A therapeutic vaccine candidate briefly controls viral load

By Regina McEnery

A team of researchers from Spain reported last month that a therapeutic AIDS vaccine candidate allowed some HIV-infected individuals freedom from the daily grind of combination antiretroviral therapy (cART), though the reprieve was short-lived. Findings from the Phase 1 trial, which were published in the Jan. 2 issue of Science Translational Medicine, are the latest from a burgeoning field of HIV research that seeks to control HIV replication without cART—known in the scientific shorthand as a “functional cure.”  

To make the vaccine candidate, researchers extracted a subset of dendritic cells (DCs)—which patrol the body for invading pathogens and “show” them to other soldiers of the immune response—along with HIV from the blood of 36 HIV-infected individuals on cART. They inactivated the HIV in 22 of the 36 samples with heat, and then vaccinated the 22 individuals three times over a six-week period with high doses of their own DCs and the inactivated HIV. The other 14 HIV-infected individuals received three doses of their DCs with their own intact HIV. The immunizations were given either before or immediately after interruption of cART. 

Twelve weeks following treatment interruption, researchers observed a 90% decrease in baseline viral load among 12 HIV-infected participants who received DC cells pulsed with the inactivated HIV, compared to just one in the control arm. By week 24, seven participants randomized to the DC-inactivated HIV arm maintained this dramatic drop in baseline viral load, while none did in the control arm. The significant decrease in plasma viral load observed in the immunized individuals corresponded with a consistent increase in HIV-specific T-cell responses, the authors of the study noted.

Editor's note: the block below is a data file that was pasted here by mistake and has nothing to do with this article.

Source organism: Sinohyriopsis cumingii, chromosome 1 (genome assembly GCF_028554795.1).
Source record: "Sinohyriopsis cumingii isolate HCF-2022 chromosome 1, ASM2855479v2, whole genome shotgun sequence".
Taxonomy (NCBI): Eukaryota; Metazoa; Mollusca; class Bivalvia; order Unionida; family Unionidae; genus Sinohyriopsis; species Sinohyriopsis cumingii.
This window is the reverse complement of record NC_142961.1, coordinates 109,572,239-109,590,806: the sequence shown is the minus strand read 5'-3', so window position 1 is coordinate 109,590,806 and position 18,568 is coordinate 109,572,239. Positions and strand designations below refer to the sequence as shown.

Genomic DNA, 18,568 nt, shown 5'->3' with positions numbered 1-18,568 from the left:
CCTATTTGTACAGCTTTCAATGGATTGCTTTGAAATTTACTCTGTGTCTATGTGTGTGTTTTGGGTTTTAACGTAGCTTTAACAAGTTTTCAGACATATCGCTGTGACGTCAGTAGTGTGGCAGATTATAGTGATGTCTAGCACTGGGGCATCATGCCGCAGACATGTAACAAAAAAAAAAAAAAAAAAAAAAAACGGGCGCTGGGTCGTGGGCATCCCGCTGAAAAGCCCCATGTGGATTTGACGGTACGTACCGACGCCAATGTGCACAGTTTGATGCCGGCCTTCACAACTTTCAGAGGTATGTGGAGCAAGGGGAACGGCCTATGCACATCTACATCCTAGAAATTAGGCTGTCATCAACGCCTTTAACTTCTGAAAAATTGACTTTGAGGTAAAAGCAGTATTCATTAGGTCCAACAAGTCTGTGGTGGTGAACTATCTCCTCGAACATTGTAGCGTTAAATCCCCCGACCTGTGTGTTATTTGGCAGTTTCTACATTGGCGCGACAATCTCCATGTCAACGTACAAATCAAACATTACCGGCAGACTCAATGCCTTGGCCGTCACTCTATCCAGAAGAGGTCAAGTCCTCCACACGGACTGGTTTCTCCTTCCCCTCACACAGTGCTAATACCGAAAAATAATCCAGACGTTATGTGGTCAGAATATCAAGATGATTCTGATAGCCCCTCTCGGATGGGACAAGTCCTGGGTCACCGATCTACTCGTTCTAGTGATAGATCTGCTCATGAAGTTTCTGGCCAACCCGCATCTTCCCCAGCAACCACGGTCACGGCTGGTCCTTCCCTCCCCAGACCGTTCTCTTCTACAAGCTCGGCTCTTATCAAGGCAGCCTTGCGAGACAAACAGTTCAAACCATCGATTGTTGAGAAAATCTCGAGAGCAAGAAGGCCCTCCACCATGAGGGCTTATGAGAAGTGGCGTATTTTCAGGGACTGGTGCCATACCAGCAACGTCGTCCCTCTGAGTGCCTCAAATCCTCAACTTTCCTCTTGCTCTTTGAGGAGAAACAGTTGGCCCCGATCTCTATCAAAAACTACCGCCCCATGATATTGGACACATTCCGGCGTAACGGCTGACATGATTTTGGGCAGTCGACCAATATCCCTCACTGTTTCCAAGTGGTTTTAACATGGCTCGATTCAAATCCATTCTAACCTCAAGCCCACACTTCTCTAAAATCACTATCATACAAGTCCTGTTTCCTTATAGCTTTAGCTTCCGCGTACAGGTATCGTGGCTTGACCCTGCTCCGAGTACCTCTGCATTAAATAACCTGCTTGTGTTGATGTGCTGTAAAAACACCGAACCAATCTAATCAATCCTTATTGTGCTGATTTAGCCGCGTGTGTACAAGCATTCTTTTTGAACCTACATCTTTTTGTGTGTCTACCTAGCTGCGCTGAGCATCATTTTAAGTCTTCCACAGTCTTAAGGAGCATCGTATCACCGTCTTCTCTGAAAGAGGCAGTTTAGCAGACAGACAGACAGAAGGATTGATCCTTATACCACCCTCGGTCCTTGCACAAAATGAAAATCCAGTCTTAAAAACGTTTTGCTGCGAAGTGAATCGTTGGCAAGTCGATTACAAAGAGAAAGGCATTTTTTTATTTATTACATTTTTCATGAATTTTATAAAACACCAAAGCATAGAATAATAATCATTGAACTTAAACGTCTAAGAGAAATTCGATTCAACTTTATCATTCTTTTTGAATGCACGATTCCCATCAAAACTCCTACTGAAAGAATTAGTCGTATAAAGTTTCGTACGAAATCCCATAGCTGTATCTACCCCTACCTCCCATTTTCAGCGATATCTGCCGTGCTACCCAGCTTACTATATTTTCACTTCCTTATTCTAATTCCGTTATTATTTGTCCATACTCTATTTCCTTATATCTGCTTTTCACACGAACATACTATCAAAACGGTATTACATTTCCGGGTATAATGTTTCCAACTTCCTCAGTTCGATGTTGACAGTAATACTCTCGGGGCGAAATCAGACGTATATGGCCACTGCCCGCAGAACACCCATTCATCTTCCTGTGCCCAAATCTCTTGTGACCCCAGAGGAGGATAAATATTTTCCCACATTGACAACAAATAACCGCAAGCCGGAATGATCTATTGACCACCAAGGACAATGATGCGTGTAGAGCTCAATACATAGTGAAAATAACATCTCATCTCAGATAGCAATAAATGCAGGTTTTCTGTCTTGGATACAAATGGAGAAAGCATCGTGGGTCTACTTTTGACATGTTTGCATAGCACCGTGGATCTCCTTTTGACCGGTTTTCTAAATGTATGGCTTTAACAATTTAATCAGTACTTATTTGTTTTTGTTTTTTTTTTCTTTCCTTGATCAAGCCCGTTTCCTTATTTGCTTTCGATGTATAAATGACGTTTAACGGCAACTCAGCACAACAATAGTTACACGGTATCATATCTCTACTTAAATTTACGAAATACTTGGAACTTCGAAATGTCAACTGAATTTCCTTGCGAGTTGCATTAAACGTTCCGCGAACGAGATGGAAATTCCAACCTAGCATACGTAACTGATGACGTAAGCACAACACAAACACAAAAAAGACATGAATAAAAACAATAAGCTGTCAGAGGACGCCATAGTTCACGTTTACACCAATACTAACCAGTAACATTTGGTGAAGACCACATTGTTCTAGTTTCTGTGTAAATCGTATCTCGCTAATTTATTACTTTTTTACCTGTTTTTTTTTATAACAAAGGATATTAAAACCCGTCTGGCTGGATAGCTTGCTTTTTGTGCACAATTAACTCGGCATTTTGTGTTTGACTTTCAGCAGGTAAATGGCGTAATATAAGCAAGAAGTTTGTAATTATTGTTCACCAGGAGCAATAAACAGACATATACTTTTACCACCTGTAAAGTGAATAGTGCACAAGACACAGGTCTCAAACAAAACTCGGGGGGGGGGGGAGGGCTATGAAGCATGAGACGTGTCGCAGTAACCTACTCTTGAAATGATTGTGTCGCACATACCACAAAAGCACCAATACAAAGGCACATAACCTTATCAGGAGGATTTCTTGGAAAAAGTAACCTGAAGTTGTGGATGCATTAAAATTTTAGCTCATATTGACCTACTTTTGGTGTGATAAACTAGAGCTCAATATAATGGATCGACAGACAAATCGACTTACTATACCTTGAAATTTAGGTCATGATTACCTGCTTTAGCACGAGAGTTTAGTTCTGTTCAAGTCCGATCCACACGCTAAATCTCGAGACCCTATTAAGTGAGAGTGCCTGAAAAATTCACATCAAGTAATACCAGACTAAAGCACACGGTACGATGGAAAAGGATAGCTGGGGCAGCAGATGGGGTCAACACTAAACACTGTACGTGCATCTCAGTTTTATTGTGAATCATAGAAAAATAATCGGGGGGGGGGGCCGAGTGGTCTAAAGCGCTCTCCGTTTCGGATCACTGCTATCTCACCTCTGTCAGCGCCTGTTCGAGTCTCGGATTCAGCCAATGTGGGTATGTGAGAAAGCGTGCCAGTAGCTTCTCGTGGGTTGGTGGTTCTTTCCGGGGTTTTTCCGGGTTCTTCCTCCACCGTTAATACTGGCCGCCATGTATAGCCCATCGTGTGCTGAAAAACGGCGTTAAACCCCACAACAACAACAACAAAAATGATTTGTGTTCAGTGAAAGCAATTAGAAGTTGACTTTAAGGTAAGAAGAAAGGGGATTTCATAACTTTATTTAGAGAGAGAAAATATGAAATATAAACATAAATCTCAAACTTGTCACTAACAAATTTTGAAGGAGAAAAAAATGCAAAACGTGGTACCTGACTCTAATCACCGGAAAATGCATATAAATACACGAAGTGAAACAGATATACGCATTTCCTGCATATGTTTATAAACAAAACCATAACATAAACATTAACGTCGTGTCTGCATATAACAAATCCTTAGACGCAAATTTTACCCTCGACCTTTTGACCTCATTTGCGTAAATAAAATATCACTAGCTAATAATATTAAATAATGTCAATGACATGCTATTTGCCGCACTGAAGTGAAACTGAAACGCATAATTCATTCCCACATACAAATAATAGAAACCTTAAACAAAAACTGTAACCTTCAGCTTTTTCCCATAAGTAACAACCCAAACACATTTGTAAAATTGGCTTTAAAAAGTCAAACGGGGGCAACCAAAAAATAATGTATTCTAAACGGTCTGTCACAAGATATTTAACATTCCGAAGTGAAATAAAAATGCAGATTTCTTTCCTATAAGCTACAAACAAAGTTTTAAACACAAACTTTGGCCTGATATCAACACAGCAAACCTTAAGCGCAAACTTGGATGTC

Unfortunately, by week 48 the virus had rebounded in all trial participants, ruling out the tantalizing possibility that this intervention might have been able to achieve a functional cure in some individuals. “The goal of any therapeutic vaccine would be to control viral replication to an undetectable level in at least a proportion of patients in the absence of combination antiretroviral therapy, and this objective has not been reached with this vaccine,” researchers noted in the study.

Nonetheless, University of Barcelona scientist Felipe García, the lead author of the study, said this is the first randomized, placebo-controlled study of a therapeutic vaccine candidate that shows a statistically significant trend downward in viral load. “This is the most important message—that it is possible to change the viral load set point by inducing new immune responses in the body.”

Dendritic cells operate like a 24-hour security force, roaming the body looking for foreign invaders. Once they come in contact with viruses, they grab hold of enemy infiltrators with finger-like projections, swallow them whole and present their fragments to T cells, to inform the immune system about the attack (see VAX Dec. 2008 Primer on Understanding Innate Immunity and HIV). But in HIV infection, dendritic cells can also carry live virus to CD4+ T cells, and their interactions with T cells can backfire, driving the infection rather than thwarting it. But the Spanish researchers hypothesized that by combining DCs and heat-inactivated HIV in a vaccine candidate, they might prompt the body to mount cellular immune responses against the live virus circulating in the body. This seems to have worked to a degree in this study, though not well enough to keep the HIV-infected individuals off cART for very long.